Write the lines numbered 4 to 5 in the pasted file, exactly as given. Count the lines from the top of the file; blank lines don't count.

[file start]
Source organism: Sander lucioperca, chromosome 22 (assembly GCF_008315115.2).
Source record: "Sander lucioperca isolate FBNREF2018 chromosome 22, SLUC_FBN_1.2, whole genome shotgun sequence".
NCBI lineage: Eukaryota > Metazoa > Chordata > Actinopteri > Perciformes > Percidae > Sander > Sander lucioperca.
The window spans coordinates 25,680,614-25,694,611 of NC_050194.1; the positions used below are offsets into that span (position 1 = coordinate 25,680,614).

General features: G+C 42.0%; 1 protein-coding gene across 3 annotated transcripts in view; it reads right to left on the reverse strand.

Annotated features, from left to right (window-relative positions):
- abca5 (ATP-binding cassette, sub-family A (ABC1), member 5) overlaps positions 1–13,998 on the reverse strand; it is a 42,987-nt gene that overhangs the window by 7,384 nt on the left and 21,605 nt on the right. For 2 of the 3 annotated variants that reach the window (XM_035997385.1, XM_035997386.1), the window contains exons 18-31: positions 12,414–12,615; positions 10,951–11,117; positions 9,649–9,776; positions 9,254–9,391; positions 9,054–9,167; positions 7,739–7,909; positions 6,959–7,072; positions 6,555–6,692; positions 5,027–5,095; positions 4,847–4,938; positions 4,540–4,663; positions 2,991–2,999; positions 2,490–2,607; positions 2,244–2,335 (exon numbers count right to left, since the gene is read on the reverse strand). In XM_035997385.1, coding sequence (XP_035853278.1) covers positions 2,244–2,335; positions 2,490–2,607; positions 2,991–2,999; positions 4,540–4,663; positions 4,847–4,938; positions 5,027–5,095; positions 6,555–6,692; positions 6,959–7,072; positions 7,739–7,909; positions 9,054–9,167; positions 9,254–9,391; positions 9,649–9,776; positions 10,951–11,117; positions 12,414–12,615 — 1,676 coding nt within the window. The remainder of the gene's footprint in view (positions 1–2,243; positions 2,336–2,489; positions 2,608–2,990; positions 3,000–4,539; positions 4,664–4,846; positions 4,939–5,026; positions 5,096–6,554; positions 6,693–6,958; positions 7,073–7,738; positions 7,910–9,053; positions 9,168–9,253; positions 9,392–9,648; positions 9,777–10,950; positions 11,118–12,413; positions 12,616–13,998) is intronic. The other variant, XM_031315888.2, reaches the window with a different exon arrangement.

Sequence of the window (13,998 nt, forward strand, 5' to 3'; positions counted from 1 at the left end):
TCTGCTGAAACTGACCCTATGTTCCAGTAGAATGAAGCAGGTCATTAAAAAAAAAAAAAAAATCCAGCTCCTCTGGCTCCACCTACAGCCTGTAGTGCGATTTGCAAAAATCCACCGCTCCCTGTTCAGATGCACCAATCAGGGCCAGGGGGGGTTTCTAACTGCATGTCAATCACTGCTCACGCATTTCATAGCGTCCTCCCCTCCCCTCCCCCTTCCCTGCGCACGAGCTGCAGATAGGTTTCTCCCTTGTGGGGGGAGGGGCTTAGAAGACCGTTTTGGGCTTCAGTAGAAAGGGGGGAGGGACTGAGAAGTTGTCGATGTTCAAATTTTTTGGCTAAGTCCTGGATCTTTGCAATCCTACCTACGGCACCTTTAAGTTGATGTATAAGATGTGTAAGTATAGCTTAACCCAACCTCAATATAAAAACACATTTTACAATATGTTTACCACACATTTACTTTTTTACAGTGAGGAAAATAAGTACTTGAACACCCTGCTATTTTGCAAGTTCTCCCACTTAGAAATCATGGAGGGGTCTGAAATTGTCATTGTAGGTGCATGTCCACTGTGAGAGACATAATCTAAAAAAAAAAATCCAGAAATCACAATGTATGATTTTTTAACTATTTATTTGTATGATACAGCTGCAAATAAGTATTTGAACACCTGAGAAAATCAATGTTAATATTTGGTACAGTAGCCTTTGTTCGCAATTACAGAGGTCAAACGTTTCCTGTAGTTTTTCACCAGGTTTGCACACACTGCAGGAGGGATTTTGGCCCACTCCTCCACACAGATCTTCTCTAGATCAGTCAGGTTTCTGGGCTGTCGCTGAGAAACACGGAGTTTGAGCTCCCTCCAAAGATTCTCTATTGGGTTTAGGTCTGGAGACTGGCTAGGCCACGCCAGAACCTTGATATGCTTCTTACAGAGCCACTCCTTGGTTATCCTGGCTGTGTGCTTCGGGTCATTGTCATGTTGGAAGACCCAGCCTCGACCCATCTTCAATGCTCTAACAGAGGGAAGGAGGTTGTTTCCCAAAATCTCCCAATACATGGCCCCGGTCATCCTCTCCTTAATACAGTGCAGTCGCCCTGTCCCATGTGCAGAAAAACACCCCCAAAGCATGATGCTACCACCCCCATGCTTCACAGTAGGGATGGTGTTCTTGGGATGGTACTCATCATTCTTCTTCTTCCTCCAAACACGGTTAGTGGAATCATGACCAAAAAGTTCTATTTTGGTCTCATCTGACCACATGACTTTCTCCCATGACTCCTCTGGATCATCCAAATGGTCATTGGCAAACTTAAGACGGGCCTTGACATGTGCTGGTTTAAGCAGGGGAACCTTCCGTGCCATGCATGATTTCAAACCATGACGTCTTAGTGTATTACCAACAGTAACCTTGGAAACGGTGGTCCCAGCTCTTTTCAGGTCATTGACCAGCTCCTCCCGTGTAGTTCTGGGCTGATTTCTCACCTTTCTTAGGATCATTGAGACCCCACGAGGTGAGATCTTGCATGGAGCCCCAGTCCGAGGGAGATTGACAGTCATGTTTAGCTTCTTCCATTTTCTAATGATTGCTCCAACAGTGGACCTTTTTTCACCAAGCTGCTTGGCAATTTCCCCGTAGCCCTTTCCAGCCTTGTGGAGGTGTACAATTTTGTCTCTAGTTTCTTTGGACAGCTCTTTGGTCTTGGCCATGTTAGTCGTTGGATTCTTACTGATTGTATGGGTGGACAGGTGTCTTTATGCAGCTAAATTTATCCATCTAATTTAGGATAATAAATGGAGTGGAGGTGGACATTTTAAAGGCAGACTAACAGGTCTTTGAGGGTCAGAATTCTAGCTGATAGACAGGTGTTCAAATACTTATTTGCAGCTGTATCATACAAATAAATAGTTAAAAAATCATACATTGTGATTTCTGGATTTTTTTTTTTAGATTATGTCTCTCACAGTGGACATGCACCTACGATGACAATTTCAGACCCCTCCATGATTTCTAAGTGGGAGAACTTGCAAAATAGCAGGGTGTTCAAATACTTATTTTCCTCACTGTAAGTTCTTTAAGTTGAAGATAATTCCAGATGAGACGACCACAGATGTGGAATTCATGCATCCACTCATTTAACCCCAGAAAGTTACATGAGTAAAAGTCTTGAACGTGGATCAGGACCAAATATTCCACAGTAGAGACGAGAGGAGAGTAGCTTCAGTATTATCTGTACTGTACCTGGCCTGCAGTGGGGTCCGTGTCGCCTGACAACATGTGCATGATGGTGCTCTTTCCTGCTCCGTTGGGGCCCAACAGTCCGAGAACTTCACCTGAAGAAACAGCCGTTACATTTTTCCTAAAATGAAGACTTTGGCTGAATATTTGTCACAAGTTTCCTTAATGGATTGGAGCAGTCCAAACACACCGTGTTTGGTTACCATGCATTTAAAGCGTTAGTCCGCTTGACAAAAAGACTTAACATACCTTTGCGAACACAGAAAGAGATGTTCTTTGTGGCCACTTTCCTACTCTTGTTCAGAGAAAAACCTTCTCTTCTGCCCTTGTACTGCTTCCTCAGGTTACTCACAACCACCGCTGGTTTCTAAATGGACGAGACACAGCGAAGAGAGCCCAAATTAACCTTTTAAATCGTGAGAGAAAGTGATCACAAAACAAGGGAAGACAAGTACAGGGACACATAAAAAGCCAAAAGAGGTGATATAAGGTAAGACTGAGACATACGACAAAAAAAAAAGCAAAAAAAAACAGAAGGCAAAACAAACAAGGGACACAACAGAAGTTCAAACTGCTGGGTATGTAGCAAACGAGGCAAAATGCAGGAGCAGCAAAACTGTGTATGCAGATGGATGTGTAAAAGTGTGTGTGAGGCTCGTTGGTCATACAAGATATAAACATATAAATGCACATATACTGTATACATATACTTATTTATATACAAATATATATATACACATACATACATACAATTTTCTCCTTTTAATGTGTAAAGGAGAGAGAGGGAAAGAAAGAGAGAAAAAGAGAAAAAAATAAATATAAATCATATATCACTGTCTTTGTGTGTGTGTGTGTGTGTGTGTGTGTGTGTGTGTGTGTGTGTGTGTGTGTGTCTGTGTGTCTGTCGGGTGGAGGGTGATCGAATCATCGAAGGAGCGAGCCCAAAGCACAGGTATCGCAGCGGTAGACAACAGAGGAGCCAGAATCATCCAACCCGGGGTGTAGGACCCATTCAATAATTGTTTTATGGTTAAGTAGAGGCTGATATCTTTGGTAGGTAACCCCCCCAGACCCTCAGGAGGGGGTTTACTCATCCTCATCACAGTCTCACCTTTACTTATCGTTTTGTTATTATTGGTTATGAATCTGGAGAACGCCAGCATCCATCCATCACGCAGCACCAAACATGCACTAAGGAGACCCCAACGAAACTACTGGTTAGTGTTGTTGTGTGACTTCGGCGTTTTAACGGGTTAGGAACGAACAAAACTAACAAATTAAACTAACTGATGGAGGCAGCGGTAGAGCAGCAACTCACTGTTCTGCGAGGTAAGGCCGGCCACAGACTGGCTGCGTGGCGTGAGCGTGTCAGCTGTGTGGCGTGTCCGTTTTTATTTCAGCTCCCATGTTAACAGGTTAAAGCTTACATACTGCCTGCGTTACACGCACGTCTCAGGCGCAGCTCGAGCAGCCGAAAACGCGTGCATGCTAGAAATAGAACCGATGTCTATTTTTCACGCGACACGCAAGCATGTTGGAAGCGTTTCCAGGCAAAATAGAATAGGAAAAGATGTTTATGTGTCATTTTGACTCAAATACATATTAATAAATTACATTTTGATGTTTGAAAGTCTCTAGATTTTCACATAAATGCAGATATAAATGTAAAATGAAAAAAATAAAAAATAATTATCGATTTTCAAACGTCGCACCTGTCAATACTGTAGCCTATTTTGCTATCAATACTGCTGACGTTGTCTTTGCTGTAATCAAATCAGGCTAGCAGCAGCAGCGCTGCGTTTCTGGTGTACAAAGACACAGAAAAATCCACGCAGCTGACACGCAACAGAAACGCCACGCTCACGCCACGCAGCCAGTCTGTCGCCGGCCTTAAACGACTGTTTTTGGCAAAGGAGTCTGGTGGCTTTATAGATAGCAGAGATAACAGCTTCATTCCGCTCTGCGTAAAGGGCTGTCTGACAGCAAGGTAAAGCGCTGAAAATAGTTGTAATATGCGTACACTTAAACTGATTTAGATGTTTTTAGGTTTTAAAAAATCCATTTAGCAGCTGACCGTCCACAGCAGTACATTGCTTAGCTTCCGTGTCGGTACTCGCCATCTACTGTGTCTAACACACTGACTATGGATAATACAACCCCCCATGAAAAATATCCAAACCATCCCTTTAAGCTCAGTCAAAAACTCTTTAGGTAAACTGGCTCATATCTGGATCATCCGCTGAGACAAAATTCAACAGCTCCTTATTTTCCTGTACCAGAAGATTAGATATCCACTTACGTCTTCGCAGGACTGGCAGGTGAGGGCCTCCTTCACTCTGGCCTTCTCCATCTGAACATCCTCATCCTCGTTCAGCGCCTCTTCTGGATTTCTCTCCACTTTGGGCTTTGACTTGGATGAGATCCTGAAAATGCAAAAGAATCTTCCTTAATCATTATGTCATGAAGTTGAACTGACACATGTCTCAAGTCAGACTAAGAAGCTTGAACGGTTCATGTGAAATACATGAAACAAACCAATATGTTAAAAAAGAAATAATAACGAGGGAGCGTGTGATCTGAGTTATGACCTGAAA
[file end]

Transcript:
The window spans coordinates 25,680,614-25,694,611 of NC_050194.1; the positions used below are offsets into that span (position 1 = coordinate 25,680,614).

General features: G+C 42.0%; 1 protein-coding gene across 3 annotated transcripts in view; it reads right to left on the reverse strand.